Editor’s note: “In Other News” is a list of state, national and global headlines compiled by The Daily Citizen news staff. To suggest a story, email the appropriate link to email@example.com. The deadline is 3 p.m.
A long time ago, in a galaxy not too far away ...
“Star Wars: Episode VII” has added two powerful actresses to its ensemble. Lupita Nyong’o, who earned a best supporting actress Academy Award earlier this year for her heart-wrenching turn in “12 Years a Slave,” is joining the film’s cast, as is Gwendoline Christie, best known as the towering fighter known as Brienne of Tarth on HBO’s “Game of Thrones.” — The Los Angeles Times
Condolences for late actress come in bunches
Ann B. Davis’ “Brady Bunch” co-stars offered up kind words and memories of the actress, who played the family’s beloved housekeeper, Alice, after news of her death broke Sunday. Florence Henderson (mother Carol Brady) tweeted about her “dear friend,” who died at 88 after slipping in her bathroom and hitting her head. — USA Today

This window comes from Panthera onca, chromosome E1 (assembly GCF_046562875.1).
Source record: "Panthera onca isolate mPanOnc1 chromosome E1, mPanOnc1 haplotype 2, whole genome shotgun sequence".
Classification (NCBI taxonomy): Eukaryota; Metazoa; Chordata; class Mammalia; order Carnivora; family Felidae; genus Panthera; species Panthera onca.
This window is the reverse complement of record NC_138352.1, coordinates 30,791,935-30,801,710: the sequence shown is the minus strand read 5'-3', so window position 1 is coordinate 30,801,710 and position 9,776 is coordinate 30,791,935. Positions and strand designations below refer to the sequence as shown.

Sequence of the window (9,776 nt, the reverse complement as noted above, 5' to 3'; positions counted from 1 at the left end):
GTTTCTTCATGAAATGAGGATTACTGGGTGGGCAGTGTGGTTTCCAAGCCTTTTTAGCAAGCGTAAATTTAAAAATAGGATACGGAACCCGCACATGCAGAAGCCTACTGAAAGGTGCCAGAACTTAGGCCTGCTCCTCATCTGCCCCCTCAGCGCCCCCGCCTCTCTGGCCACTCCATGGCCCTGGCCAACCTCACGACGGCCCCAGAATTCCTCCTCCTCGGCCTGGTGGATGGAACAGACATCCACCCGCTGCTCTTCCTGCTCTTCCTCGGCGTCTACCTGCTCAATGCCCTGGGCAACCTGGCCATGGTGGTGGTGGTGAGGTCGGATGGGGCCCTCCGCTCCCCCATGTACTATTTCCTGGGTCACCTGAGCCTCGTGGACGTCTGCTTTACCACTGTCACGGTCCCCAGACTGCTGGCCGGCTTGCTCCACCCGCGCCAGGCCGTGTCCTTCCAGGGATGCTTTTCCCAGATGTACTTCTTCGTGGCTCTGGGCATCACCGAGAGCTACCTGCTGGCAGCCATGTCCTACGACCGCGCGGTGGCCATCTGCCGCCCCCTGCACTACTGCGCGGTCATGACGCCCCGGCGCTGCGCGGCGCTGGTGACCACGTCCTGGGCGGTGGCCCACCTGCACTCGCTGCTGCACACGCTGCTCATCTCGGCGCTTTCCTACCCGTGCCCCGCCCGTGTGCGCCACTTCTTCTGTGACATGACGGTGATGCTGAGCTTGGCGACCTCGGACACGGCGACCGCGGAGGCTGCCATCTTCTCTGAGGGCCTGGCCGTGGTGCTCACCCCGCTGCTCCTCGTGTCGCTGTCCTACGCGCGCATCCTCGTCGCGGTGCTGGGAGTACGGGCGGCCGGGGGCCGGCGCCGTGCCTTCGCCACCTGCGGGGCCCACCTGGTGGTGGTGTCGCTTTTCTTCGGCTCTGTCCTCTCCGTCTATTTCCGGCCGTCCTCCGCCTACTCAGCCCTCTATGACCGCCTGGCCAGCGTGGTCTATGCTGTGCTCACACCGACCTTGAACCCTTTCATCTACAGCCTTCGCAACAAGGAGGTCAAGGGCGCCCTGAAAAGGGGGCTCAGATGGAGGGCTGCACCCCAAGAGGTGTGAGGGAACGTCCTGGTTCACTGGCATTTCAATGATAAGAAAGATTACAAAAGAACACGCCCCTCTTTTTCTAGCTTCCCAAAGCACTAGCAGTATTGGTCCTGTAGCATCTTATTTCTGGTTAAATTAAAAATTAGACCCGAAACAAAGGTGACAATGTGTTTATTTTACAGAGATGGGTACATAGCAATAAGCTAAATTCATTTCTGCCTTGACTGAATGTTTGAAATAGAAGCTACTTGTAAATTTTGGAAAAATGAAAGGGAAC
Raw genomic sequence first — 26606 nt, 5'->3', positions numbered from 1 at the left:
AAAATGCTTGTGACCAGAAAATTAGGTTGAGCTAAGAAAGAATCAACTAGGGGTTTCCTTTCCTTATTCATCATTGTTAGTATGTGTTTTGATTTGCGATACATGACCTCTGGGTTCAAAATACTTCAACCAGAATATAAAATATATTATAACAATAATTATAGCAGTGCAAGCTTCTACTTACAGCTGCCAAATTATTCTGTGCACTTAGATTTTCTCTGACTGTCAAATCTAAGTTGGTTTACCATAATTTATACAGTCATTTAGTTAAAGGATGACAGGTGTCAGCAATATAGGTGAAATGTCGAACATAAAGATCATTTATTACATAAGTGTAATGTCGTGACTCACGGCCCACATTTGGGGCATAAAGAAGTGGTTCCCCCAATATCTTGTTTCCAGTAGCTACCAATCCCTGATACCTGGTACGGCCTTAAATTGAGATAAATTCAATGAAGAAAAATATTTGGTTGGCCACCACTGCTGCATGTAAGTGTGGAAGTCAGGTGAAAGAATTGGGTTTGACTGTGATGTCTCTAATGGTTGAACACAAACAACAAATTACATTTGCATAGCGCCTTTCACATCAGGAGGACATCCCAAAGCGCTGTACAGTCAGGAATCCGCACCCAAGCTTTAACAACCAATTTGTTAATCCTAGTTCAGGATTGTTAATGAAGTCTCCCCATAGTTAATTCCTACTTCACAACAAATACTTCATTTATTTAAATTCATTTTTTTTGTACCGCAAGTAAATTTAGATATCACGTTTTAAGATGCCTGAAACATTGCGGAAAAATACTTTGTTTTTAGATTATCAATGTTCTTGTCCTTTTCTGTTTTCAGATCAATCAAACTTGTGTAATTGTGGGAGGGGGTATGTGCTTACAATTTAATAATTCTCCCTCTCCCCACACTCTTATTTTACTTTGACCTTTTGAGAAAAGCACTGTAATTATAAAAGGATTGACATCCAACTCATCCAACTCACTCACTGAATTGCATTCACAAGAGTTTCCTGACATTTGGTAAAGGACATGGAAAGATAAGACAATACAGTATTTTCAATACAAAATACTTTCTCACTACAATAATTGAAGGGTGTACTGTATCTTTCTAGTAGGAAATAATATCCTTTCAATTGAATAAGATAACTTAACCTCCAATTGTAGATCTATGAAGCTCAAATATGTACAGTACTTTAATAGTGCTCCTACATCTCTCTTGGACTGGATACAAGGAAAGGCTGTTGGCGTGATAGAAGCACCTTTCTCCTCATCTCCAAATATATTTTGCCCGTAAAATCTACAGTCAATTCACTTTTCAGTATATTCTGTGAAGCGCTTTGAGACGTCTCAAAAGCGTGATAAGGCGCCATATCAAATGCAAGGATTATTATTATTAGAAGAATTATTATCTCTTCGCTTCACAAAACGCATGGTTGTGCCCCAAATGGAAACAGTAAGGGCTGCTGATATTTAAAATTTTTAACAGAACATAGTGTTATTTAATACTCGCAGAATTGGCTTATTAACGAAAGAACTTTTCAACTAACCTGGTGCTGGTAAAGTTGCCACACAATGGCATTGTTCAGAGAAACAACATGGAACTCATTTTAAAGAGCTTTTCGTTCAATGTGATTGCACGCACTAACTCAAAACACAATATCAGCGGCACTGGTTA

Will army sergeant face a court martial?
Army sergeant Bowe Bergdahl’s release after five years in Taliban captivity has raised questions about the circumstances of his initial capture, with some members of his unit accusing him of desertion. But there’s reason to assume that Bergdahl won’t face a court martial when he returns to the United States. — Business Insider
It’s true: Females (hurricanes) are more deadly than males (hurricanes)
Are people more afraid of Hurricane Victor than Hurricane Victoria? Yes, says a study out today from researchers at the University of Illinois.
“People may be dying as a result of the femininity of a hurricane (name),” says Sharon Shavitt, a professor of marketing at Illinois and a co-author of the study, which appears in the peer-reviewed journal Proceedings of the National Academy of Sciences.
Researchers examined more than 60 years of death tolls from the 94 hurricanes that hit the USA between 1950 and 2012 and found that hurricanes with a more “feminine” name killed more people than those with male names. Additonally, the scientists put the masculinity and femininity of some storm names on a rating scale.
The paper claimed that a masculine-named storm would kill about 15 people, but the same strength hurricane with a female name would lead to about 42 deaths. — USA Today